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Russia's population declined by 7m (5%) between 1992 and 2009


The decades since the collapse of the USSR are the longest period of depopulation in Russian history, and the first peacetime loss of that scale anywhere in the world. Booze, violence, obesity, and poor standard of living alone don't account for the mortality either.

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Claims of looting at MH17 crash-site

An article in The Wire, citing mostly tabloid and Ukrainian government sources, claims that locals and separatists looted the wreckage of MH17, creating difficulties for forensic investigators.

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Rebels seize MH17 plane crash black boxes and bodies, human remains shipped on train to unknown site

Xeni Jardin recaps the latest news from Ukraine, where securing the crash site of Flight MH17 remains an open question

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Twitterbot catches Russian State Media anonymously editing MH17 Wikipedia entry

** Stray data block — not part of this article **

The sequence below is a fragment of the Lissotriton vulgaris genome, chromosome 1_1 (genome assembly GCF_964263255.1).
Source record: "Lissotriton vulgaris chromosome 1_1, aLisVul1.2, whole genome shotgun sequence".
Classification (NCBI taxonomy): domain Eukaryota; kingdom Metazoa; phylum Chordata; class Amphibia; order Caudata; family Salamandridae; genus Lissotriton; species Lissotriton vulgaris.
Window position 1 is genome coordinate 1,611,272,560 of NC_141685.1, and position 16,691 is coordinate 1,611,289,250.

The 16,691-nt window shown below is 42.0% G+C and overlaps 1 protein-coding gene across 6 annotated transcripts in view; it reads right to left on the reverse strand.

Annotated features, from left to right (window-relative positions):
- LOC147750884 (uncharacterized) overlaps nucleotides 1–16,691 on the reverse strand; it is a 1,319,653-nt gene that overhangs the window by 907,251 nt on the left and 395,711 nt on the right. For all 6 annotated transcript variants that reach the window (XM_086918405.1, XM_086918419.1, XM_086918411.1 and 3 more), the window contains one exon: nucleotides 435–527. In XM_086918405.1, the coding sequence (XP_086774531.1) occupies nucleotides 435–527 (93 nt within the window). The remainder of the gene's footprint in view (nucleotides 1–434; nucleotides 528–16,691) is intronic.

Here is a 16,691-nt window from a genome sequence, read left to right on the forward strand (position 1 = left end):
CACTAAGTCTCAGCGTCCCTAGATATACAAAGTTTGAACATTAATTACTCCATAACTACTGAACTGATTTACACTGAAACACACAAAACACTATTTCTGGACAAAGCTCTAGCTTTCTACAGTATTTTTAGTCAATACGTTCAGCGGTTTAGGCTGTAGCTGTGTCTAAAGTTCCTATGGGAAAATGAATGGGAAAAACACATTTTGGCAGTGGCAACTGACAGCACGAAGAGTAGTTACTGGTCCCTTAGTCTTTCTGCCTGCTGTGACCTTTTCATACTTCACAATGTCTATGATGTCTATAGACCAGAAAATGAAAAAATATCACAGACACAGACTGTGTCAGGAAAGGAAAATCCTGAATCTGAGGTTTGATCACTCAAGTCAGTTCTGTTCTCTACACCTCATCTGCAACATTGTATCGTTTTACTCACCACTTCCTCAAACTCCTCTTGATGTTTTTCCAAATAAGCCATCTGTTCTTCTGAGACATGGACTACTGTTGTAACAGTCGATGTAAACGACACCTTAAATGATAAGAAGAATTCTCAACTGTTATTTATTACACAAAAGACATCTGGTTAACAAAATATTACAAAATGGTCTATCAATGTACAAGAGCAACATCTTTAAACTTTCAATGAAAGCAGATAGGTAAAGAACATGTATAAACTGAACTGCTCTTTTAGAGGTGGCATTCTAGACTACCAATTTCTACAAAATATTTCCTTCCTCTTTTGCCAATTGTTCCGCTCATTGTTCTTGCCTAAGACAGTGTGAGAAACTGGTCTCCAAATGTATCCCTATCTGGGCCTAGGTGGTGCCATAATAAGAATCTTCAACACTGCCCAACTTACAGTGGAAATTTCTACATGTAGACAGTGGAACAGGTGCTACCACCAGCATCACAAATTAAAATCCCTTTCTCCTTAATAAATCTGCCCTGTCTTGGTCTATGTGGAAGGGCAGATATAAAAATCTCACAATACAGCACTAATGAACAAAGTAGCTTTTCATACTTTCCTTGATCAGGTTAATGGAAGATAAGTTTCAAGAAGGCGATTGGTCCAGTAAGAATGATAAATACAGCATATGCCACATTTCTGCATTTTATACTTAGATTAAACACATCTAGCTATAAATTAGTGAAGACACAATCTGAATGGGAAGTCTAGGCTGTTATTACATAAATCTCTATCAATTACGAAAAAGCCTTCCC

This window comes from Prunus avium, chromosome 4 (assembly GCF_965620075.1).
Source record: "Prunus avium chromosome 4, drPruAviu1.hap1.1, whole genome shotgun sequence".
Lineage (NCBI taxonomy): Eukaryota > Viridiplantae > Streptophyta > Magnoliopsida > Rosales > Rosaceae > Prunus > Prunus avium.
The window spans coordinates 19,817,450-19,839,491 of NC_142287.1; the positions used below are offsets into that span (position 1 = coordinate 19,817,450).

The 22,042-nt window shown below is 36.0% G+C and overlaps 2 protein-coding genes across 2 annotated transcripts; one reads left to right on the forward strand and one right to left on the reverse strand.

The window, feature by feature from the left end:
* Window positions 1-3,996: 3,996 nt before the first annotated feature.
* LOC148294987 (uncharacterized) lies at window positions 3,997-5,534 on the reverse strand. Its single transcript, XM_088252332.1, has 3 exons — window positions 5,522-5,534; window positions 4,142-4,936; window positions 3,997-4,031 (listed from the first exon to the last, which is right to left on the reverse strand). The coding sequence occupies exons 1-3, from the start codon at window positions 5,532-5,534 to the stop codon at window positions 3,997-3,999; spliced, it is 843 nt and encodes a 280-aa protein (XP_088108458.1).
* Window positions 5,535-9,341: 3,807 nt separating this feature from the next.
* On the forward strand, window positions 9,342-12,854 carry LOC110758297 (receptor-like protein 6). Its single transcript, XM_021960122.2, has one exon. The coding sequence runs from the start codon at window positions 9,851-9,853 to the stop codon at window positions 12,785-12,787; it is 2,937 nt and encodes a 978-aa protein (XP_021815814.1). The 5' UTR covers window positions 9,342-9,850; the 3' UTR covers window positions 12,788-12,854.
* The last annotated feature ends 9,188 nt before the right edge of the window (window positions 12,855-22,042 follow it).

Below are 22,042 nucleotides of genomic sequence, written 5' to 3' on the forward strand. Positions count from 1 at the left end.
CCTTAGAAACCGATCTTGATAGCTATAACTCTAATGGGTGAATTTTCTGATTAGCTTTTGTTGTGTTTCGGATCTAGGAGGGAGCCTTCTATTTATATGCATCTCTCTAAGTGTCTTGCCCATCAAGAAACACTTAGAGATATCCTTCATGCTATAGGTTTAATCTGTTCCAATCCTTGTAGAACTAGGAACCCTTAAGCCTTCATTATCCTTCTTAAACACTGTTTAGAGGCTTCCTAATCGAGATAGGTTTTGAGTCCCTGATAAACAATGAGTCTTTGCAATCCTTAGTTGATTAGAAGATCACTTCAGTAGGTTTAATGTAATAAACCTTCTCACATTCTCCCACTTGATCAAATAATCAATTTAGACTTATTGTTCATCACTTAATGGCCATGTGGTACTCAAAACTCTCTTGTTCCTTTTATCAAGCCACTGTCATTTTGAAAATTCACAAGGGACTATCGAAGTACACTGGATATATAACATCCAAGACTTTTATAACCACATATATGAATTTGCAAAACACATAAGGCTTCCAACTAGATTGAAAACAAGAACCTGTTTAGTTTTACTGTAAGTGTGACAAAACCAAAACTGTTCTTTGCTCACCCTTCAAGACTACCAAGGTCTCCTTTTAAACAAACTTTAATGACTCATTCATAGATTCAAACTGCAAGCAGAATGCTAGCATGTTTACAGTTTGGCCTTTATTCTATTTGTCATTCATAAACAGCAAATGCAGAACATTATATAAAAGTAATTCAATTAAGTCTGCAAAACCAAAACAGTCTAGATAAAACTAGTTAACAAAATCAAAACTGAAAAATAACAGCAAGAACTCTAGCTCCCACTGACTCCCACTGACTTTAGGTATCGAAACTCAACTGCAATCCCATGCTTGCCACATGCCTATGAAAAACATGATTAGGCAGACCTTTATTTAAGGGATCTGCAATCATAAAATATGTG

A bot that monitors Wikipedia for edits from Russian government IPs recorded a change to the MH17 entry, assigning blame to "Ukrainian soldiers" (a previous edit had blamed it on "terrorists of the self-proclaimed Donetsk People's Republic with Buk system missiles, which the terrorists received from the Russian Federation").

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Snowden: Dropbox is an NSA surveillance target, use Spideroak instead


A remarkable moment from last night's remarkable Snowden video from the Guardian.

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Malaysia Airlines Flight 17 reported shot down in Ukraine near Russian border

Around 11:00AM ET today, Interfax, CNN, and other news agencies began reporting that Malaysia Airlines flight 17, heading from Amsterdam to Kuala Lumpur, crashed in eastern Ukraine.